In time of strike every worker knows that there must be a Strike Committee – a centralised organ to conduct the strike, whose orders must be obeyed – although this committee is elected and controlled by the rank and file. SOVIET RUSSIA IS ON STRIKE AGAINST THE WHOLE CAPITALIST WORLD. THE SOCIAL REVOLUTION IS A GENERAL STRIKE AGAINST THE WHOLE CAPITALIST SYSTEM. THE DICTATORSHIP OF THE PROLETARIAT IS THE STRIKE COMMITTEE OF THE SOCIAL REVOLUTION.

Probably the coming proletarian revolutions in America and other countries will develop new forms of organisation. The Bolsheviki do not pretend that they have said the final word in the Social Revolution. Put the experience of two years of workers’ government in Russia is naturally of the greatest importance, and should be closely studied by the workers of other countries.

The word “politics” is to many members of the I.WW. like a red flag to a bull – or a capitalist. Politics, to them, means simply politicians – usually “yellow” Socialist candidates trying to catch votes to elect them to some comfortable office, where they can comfortably forget all about the workers.

These “anti-political” fellow-workers oppose the Communists because they call themselves a “political party,” and sometimes take part in political campaigns.

This is using the word “politics” in too narrow a sense. One of the principles upon which the I.W.W. was founded is expressed in the saying of Karl Marx: “EVERY CLASS STRUGGLE IS A POLITICAL STRUGGLE.” That is to say, every struggle of the workers against the capitalists is a struggle of the workers for the POLITICAL power – the State power.

This is the sense in which we Communists also use the word “politics.”

The “yellow” Socialists believe that they can gradually gain this political power by using the political machinery of the capitalist State to win reforms, and when they have elected a majority of the members of Congress and the Legislatures, and the president, governors, mayors and sheriffs, they can proceed to use the State power to legislate capitalism peacefully out and the Industrial Commonwealth in.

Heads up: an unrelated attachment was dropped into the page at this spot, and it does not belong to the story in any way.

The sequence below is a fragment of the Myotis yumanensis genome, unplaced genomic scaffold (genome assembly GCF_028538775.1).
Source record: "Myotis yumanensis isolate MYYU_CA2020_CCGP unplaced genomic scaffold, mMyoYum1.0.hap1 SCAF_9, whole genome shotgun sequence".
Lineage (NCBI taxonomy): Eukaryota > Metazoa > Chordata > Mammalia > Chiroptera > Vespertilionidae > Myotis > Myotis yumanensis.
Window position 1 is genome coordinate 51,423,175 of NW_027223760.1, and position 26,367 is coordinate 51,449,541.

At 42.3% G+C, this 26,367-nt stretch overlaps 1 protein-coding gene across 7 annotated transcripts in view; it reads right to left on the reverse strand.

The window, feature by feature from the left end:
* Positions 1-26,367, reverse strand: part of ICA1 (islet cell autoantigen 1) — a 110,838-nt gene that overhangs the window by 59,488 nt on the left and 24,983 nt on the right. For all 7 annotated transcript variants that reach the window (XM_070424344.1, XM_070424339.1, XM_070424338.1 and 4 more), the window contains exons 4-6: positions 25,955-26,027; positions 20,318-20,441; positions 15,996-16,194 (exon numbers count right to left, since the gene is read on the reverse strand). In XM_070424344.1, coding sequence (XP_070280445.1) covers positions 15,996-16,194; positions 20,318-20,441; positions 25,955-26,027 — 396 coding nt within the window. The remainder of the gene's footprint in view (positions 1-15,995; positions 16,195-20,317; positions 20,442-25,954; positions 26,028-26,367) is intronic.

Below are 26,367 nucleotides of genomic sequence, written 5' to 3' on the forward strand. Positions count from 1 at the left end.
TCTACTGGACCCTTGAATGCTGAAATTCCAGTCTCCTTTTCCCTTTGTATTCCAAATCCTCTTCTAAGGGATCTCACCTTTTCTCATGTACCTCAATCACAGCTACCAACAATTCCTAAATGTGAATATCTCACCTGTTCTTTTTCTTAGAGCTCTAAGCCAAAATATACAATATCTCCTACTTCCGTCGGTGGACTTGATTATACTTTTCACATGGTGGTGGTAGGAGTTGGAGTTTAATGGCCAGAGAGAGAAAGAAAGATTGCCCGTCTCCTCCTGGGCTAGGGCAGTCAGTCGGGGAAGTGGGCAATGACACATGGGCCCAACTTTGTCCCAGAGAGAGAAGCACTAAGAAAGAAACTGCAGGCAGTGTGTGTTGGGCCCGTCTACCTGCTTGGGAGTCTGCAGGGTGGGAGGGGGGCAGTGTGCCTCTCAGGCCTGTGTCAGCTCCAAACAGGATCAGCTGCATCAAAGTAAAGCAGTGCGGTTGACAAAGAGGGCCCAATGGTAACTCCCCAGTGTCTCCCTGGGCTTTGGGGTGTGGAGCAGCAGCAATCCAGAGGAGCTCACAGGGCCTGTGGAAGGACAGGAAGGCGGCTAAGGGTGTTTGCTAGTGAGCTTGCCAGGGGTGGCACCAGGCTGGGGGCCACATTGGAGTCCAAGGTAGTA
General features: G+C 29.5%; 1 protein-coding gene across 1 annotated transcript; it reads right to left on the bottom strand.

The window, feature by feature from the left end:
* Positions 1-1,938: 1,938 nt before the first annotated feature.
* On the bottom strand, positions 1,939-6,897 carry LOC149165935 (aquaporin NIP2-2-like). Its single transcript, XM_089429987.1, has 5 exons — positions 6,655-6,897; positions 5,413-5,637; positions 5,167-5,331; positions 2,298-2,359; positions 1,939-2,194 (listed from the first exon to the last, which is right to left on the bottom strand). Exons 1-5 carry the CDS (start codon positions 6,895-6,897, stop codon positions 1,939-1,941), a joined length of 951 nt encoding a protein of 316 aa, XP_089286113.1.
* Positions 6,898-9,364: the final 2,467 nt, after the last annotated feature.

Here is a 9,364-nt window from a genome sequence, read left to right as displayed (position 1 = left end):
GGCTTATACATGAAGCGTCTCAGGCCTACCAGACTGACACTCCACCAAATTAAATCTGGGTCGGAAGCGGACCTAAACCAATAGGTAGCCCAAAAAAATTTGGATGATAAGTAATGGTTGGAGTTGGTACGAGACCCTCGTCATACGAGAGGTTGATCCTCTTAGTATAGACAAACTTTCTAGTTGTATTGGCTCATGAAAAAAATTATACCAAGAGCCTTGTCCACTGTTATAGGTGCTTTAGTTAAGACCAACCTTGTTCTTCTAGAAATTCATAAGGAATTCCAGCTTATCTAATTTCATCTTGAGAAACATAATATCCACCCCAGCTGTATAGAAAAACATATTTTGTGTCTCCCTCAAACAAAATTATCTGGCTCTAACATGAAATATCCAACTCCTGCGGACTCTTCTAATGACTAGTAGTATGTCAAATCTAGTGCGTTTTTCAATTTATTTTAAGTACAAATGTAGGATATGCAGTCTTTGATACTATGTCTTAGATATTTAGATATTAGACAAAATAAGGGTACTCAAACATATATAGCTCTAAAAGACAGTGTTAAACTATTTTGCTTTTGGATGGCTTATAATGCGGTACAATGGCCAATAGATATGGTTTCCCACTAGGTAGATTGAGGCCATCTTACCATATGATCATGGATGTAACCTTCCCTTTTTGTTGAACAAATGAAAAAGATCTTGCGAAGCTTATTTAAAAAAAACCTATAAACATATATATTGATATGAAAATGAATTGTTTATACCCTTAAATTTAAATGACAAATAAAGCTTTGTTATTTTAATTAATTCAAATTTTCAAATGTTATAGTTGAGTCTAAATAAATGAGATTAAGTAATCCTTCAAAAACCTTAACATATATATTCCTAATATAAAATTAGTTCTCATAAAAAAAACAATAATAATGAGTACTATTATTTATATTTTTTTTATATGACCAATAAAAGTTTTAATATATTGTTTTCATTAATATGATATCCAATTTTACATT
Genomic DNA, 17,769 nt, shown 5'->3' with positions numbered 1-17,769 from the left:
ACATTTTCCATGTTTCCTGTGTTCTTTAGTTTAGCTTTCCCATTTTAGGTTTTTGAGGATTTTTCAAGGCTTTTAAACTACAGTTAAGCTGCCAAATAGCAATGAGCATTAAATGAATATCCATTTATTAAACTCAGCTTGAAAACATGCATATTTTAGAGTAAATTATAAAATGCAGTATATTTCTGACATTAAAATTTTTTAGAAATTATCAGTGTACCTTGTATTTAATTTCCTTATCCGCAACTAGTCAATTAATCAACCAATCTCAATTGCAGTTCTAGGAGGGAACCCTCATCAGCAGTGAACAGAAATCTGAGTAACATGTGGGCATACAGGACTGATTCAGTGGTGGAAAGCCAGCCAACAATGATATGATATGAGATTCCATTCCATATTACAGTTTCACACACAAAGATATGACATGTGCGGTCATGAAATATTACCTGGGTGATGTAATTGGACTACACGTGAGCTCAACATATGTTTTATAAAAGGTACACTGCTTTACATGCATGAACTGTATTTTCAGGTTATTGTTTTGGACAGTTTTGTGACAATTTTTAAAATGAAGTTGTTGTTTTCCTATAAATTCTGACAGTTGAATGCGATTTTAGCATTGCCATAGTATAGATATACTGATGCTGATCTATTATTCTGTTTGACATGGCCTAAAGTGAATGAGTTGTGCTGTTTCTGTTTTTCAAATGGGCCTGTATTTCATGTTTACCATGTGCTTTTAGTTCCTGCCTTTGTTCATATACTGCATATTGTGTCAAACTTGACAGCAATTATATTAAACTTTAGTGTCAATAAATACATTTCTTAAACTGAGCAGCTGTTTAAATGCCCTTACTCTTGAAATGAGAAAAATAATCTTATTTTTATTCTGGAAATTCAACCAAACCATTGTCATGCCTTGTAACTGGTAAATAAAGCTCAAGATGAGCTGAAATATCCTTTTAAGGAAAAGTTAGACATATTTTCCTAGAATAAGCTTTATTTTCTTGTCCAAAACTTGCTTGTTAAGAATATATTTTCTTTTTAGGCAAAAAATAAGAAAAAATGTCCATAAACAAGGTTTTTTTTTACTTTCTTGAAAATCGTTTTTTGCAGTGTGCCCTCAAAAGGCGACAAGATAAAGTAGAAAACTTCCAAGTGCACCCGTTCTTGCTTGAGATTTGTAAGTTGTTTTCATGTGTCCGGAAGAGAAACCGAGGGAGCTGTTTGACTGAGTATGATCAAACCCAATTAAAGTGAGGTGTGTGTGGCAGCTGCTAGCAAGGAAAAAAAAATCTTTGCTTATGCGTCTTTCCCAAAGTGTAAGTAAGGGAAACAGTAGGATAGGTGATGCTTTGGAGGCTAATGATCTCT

This leads the “yellow” Socialists to preach all sorts of reforms of the capitalist system, draws to their ranks small capitalists – and political adventurers of all kinds, and finally causes them to make deals and compromises with the capitalist class.

The I.W.W. does not believe in this and NEITHER DO THE COMMUNISTS.

We Communists do not think that it is possible to capture the State power by using the political machinery of the capitalist State. The State being the particular weapon of the capitalist class, its machinery is naturally constructed so as to defend and strengthen the power of capitalism. Capitalist control of all agencies moulding public opinion – Press, schools, churches and LABOUR FAKERS, capitalist control of the ‘workers’ political conduct through control of their means of living, make it extremely improbable that the workers under the present capitalist “democracy” could ever legally elect a government devoted to their interests.

And at this time, when the capitalist class the world over is launching a desperate campaign of repression against all conscious working-class organisation, it is unthinkable.

But even if it were possible for the workers to win the State power by means of the political machinery, the capitalist State could never be used to introduce the Industrial Commonwealth. The real source of capitalist power lies in CAPITALIST OWNERSHIP AND CONTROL OF THE MEANS OF PRODUCTION. The capitalist State exists for the purpose of protecting and extending this ownership and control – it cannot therefore be used to destroy it.

So far the Communists and the I.W.W. are in accord. The capitalist State must be attacked by DIRECT ACTION. This, in the correct meaning of the word, is also POLITICAL action, for it has a POLITICAL aim – the seizure of State power.

The I.W.W. proposes to attain this end by the General Strike. The Communists go farther. History indicates clearly that the General Strike is not enough. The capitalists have arms – and the experience with White Guards in Russia, Finland and Germany proves that they have sufficient organisation and training to use these arms against the workers. Moreover, the capitalists possess stores of food, which enable them to hold out longer than the workers, ALWAYS ON THE VERGE OF ACTUAL WANT.

The Communists also advocate the General Strike, but they add that it must turn into ARMED INSURRECTION. Both the General Strike and the insurrection are forms of POLITICAL ACTION.

If this is so, if the Communists do not believe in capturing State power by means of the ballot-box, why do the Communist parties participate in elections, and nominate candidates for office?

The question of whether or not Communists should participate in elections is of secondary importance. Some Communist organisations do, others do not. But those who do act on the political field do so only for propaganda. Political campaigns give an opportunity for revolutionists to speak to the working class, pointing out the class character of the State and THEIR class interests as workers. They enable them to show the futility of reforms, to demonstrate the real interests which dominate the capitalist – and “yellow” Socialist – political parties, and to point out why the entire capitalist system must be overthrown.